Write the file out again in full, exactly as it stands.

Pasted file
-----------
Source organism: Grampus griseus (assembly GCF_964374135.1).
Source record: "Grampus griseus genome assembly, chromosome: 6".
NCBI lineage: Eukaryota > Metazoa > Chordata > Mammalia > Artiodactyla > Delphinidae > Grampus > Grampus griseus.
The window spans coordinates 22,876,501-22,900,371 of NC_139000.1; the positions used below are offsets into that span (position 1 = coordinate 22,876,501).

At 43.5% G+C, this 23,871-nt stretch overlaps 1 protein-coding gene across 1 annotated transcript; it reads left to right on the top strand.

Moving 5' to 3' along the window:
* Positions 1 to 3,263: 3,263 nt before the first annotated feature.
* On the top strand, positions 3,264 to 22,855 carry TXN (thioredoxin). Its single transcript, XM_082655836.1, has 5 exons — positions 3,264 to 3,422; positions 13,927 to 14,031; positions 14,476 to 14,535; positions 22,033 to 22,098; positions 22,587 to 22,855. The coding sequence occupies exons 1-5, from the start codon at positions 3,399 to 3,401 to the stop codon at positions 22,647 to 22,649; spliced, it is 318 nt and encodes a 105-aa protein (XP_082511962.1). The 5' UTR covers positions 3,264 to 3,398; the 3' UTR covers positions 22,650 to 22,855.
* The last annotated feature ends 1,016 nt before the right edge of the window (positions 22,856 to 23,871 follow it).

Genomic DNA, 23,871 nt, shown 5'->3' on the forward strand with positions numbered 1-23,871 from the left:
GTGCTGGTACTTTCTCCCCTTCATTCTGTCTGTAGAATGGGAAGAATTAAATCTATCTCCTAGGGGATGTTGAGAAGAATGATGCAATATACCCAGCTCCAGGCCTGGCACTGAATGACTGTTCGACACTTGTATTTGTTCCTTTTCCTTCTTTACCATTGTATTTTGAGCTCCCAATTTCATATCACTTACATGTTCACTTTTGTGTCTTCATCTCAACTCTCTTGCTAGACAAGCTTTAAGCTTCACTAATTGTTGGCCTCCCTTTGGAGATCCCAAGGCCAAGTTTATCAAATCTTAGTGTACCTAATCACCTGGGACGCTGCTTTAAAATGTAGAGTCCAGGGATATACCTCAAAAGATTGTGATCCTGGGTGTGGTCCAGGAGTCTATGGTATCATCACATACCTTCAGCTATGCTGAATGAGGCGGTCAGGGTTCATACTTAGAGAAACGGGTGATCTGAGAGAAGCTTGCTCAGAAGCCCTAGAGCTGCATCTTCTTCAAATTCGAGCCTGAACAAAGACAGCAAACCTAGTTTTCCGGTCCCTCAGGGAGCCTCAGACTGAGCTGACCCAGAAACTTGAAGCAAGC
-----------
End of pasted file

Source organism: Grampus griseus (assembly GCF_964374135.1).
Source record: "Grampus griseus genome assembly, chromosome: 6".
NCBI lineage: Eukaryota > Metazoa > Chordata > Mammalia > Artiodactyla > Delphinidae > Grampus > Grampus griseus.
The window spans coordinates 22,876,501-22,900,371 of NC_139000.1; the positions used below are offsets into that span (position 1 = coordinate 22,876,501).

At 43.5% G+C, this 23,871-nt stretch overlaps 1 protein-coding gene across 1 annotated transcript; it reads left to right on the top strand.

Moving 5' to 3' along the window:
* Positions 1 to 3,263: 3,263 nt before the first annotated feature.
* On the top strand, positions 3,264 to 22,855 carry TXN (thioredoxin). Its single transcript, XM_082655836.1, has 5 exons — positions 3,264 to 3,422; positions 13,927 to 14,031; positions 14,476 to 14,535; positions 22,033 to 22,098; positions 22,587 to 22,855. The coding sequence occupies exons 1-5, from the start codon at positions 3,399 to 3,401 to the stop codon at positions 22,647 to 22,649; spliced, it is 318 nt and encodes a 105-aa protein (XP_082511962.1). The 5' UTR covers positions 3,264 to 3,398; the 3' UTR covers positions 22,650 to 22,855.
* The last annotated feature ends 1,016 nt before the right edge of the window (positions 22,856 to 23,871 follow it).

Genomic DNA, 23,871 nt, shown 5'->3' on the forward strand with positions numbered 1-23,871 from the left:
GTGCTGGTACTTTCTCCCCTTCATTCTGTCTGTAGAATGGGAAGAATTAAATCTATCTCCTAGGGGATGTTGAGAAGAATGATGCAATATACCCAGCTCCAGGCCTGGCACTGAATGACTGTTCGACACTTGTATTTGTTCCTTTTCCTTCTTTACCATTGTATTTTGAGCTCCCAATTTCATATCACTTACATGTTCACTTTTGTGTCTTCATCTCAACTCTCTTGCTAGACAAGCTTTAAGCTTCACTAATTGTTGGCCTCCCTTTGGAGATCCCAAGGCCAAGTTTATCAAATCTTAGTGTACCTAATCACCTGGGACGCTGCTTTAAAATGTAGAGTCCAGGGATATACCTCAAAAGATTGTGATCCTGGGTGTGGTCCAGGAGTCTATGGTATCATCACATACCTTCAGCTATGCTGAATGAGGCGGTCAGGGTTCATACTTAGAGAAACGGGTGATCTGAGAGAAGCTTGCTCAGAAGCCCTAGAGCTGCATCTTCTTCAAATTCGAGCCTGAACAAAGACAGCAAACCTAGTTTTCCGGTCCCTCAGGGAGCCTCAGACTGAGCTGACCCAGAAACTTGAAGCAAGC